Since the initial pop in Lending Club’s initial public offering (IPO) in December 2014 (NYSE: LC), it has been a rather disappointing ride for investors. The resignation of Lending Club’s CEO this past Monday is likely to keep pressure on the stock in the short term. As though the scandal associated with the CEO’s departure weren’t enough, the U.S. Treasury Department on Tuesday called for increased regulation in the industry. How could an industry darling such as Lending Club, which at one point garnered so much excitement regarding its growth prospects, land itself in such a predicament? Unfortunately, Lending Club’s troubles are a microcosm of the potential pitfalls that await the many banks, investors, and servicers that have rushed into the consumer lending space.
Servicers that have entered the space are looking to fill the credit gap left by the banks, as banks have pulled back from unsecured consumer lending since the financial market crisis. This business model of providing credit to the ‘underbanked’ has been welcomed by consumers and investors alike. Investors have benefitted from the attractive yields, and many have looked to securitization as both a complement to holding the loans and also as an exit strategy out of the trade, depending on the investors’ business models. However, the sector has hit some bumps in the road over the past few years, as rating agencies struggle with how to model the sector, government regulatory authorities (e.g., the Consumer Financial Protection Bureau) weigh the needs for additional regulation and investors seek to understand new risks in the sector (e.g., consumer fraud in the peer-to-peer framework).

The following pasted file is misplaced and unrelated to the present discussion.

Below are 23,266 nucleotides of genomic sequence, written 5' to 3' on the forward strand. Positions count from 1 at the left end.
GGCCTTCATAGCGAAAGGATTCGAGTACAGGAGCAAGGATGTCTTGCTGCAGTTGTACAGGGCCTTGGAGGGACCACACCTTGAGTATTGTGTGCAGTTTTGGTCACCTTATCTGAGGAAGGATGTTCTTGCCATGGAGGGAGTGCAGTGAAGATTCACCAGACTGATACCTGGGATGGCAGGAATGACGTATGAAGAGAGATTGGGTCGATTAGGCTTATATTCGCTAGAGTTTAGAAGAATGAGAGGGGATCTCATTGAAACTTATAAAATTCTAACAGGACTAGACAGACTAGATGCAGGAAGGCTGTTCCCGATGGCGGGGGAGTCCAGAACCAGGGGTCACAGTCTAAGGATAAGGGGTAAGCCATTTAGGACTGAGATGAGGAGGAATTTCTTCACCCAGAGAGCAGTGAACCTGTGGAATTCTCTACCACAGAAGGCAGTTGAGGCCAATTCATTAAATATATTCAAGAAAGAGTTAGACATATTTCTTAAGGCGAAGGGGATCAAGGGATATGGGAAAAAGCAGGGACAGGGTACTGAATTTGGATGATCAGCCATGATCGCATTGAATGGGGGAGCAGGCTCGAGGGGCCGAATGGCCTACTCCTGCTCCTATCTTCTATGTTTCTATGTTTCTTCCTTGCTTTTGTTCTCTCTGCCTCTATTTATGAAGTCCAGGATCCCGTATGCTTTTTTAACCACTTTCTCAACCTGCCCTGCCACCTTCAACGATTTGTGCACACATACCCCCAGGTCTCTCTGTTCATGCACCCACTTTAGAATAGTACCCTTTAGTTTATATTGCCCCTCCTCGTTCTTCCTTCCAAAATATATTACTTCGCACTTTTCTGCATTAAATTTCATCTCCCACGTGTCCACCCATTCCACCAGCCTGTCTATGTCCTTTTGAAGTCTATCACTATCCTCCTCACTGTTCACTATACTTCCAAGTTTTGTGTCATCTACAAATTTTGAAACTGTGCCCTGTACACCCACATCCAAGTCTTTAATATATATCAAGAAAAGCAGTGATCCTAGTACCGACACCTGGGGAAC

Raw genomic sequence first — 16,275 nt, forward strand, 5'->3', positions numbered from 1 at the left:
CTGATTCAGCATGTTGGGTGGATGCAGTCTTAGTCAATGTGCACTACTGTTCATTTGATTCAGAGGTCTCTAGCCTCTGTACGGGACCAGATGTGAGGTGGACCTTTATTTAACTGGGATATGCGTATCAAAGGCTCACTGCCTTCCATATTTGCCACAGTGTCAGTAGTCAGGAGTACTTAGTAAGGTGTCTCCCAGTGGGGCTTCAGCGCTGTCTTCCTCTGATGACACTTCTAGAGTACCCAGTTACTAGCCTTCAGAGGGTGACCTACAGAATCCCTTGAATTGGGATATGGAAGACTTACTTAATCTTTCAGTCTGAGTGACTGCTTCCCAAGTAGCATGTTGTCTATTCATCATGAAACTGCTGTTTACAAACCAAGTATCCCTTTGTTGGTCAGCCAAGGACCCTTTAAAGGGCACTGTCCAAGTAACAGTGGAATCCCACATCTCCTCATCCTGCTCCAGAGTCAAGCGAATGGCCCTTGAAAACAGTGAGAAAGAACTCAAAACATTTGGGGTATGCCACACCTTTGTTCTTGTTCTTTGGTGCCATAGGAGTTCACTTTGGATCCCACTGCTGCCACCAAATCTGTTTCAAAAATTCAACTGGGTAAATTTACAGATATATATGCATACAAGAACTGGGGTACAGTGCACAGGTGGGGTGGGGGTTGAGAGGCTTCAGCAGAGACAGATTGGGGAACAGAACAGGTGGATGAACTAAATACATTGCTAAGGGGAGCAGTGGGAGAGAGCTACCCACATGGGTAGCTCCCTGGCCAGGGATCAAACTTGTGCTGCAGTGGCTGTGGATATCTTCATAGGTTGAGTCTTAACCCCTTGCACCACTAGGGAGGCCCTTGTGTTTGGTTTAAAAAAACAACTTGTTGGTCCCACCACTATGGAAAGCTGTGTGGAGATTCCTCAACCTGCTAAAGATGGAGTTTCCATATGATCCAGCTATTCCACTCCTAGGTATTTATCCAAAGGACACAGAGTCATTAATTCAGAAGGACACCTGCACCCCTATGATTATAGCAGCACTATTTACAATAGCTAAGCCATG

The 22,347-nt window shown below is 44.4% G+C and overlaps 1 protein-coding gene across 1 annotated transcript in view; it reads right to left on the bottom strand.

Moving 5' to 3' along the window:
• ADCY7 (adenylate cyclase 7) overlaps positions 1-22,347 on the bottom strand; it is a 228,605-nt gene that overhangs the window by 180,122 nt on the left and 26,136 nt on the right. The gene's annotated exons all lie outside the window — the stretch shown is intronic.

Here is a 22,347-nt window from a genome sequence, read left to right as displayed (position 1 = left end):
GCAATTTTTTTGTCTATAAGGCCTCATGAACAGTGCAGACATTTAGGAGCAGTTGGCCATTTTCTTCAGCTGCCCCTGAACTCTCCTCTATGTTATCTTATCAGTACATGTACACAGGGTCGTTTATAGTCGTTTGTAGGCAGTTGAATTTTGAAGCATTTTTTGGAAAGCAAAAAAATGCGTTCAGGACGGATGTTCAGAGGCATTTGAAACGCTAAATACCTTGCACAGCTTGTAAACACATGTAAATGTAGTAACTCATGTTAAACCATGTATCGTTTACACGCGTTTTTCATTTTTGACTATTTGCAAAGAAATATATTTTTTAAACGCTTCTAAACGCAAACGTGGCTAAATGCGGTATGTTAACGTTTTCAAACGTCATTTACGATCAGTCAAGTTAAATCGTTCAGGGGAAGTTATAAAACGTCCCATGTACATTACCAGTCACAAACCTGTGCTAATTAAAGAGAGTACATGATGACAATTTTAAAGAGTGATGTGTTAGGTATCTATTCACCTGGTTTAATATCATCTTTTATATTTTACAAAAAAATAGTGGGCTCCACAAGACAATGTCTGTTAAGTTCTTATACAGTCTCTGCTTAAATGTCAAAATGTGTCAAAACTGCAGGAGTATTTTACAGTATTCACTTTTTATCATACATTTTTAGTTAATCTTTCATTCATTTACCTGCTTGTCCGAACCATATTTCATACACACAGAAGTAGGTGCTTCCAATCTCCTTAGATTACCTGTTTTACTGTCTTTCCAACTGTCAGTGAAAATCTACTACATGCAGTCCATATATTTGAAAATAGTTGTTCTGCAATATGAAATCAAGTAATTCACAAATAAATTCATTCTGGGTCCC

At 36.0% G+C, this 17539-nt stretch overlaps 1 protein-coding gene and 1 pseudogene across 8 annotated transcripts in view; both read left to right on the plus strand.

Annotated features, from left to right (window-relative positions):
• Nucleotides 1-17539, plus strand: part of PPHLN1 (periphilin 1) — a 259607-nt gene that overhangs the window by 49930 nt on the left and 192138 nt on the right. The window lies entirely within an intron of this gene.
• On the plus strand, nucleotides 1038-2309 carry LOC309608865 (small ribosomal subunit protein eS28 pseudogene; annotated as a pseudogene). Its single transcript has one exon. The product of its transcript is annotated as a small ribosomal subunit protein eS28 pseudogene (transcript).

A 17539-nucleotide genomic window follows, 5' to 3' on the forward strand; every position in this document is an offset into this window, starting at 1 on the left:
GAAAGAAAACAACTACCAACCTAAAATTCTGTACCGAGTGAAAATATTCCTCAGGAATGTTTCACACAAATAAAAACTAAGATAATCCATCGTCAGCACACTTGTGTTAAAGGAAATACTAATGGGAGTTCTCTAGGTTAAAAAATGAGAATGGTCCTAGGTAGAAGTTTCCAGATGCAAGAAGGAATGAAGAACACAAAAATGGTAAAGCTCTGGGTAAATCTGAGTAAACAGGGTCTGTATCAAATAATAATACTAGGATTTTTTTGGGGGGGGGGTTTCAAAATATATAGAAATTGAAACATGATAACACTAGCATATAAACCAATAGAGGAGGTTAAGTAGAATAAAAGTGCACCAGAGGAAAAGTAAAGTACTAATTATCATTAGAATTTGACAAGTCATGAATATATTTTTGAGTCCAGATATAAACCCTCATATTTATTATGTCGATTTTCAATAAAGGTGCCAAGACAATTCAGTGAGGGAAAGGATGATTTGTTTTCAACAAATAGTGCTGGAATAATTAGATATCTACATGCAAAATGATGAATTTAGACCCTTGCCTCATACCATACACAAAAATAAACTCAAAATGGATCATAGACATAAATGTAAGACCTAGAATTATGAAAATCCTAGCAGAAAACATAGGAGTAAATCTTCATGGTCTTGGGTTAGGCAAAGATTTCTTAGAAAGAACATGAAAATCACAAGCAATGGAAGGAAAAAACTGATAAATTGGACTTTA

This week’s chart shows that rated issuance continues to be low in the consumer loan asset backed securities (ABS) sector, and, while some near-prime deals have printed, on average the borrower credit quality is subprime. Consumer loan ABS continues to offer attractive spreads and has not participated in the recent rally in structured products to the extent of most structured sectors. However, the sector is cheap for a number of reasons that warrant the attention and caution of investors brave enough to enter the space.
Key Takeaway: The consumer loan ABS sector houses numerous business models, including business-to-business (B2B), business-to-consumer (B2C), and peer-to-peer (P2P). Each of these business models comes with its own set of risks and opportunities. However, these business models, when taken together, share some common obstacles: Low issuance, low liquidity, increasing regulation, weaker borrower credit quality and the unforeseen risks associated with a relatively new space. Until some of these obstacles are mitigated, investors can expect to see continued volatility in the sector.
The material provided here is for informational use only. The views expressed are those of the author, and do not necessarily reflect the views of Penn Mutual Asset Management.
This material is for informational use only. The views expressed are those of the author, and do not necessarily reflect the views of Penn Mutual Asset Management. This material is not intended to be relied upon as a forecast, research or investment advice, and it is not a recommendation, offer or solicitation to buy or sell any securities or to adopt any investment strategy.
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